You might also have noticed the LMT being a little shy about some of their figures! Here are the ones that spring to mind: annual picketing trends; number of attendees at their recent benefit concert; number of Scientologists who've walked over the road and openly embraced a new reality; number of court cases lost; and the number of activists being paid by Bob.


You say you don't believe Bob pays activists?

I remember some people muttering something on that line.

Here, for the very ~first~ time and for the very ~last~ time, is the evidence!


----- Original Message -----

From: "Bob Minton" <bobminton@lisatrust.net>
Newsgroups: alt.religion.scientology
Sent: Friday, November 10, 2000 4:18 AM
Subject: Re: Gregg Hagglund - LIAR

Dorsai >>Gregg claimed he was a millionaire. He was not, nor has he ever been a millionaire.

BM >snip dorsai's drivel

BM> You are the liar dorsai because I have personally given Gregg more than a million. You dorsai, who have no money, are not in a position to say who has or had what, except that OSA gives you your daily marching orders.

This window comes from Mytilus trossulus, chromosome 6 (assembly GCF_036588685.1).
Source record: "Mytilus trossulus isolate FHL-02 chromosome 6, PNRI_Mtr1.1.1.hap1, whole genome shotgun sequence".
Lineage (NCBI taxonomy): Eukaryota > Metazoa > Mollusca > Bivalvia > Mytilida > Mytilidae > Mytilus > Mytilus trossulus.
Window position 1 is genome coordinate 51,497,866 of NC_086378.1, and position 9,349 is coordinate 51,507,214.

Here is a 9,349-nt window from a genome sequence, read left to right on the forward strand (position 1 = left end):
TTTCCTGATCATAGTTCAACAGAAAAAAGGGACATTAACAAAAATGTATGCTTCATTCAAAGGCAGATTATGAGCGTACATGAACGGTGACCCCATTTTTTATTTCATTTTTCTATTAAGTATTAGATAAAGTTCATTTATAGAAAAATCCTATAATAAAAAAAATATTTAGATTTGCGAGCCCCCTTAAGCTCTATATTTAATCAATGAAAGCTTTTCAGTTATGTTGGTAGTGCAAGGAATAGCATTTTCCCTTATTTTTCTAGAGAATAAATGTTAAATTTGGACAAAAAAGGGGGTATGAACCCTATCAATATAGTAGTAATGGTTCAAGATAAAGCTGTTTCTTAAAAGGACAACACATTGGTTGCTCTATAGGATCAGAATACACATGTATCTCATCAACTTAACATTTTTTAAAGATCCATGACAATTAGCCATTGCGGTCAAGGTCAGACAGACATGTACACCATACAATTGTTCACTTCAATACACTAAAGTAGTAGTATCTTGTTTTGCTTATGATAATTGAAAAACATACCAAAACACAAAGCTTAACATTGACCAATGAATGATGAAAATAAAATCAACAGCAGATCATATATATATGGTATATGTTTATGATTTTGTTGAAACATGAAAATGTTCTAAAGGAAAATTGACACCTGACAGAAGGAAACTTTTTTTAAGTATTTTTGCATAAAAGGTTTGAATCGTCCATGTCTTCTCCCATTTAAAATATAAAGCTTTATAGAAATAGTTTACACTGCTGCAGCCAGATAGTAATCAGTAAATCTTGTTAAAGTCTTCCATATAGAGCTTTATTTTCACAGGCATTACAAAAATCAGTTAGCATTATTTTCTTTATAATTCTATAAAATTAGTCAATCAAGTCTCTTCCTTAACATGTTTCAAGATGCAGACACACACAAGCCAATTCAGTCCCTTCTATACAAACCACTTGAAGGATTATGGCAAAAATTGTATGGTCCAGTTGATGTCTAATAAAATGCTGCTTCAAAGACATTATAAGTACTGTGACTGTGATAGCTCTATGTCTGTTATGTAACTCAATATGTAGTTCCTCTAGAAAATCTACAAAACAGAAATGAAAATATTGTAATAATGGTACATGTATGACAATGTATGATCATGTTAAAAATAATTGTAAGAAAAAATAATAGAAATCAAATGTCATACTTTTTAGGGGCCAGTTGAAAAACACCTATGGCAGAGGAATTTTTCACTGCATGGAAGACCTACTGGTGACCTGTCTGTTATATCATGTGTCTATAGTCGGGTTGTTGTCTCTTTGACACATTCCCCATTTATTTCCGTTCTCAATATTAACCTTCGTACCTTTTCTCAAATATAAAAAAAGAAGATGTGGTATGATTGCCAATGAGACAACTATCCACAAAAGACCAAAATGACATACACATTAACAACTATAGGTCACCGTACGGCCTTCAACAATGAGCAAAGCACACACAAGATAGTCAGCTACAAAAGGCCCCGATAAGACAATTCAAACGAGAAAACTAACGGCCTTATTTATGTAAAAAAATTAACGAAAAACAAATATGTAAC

BM> You pathetic scum.


Still interesting lads?

Whoops, I've lost track of the story. Where were we?

Oh yes. . . PR representatives are interested in creating good public relations for the bodies they represent. They therefore tend to use the most favorable definitions they can, and give out the statistics which sound the best.

However it's a big mistake to lie about these things (or even to make errors in what you say about these things) as one's competitors or opponents tend to come back and sneer loudly. You may be familiar with a few famous examples from the political arena (think of what happened to poor old Clinton and Mr. Bush senior).

In some instances, lying can result in penalties even ~worse~ than being sneered at. If one lies under oath for example one is subject to charges of perjury (if it is ~somehow~ later revealed that one did indeed lie).

I haven't been following the thread about the 48 subpoenas at the LMT but I would guess that if one of those people breaks rank/cuts a deal/sells out for money/gets even because of an affront - well then it ~could~ be tricky for the other 47.

But maybe not. Hey, hey, everything at the LMT could be above board and ethical!

Better hope so, eh boys?

But if ~you~ know different . . . well you might like to think about beating the rush back across the road ( maybe you could get to double your money)!

 : )

Hope this helps

Freddie T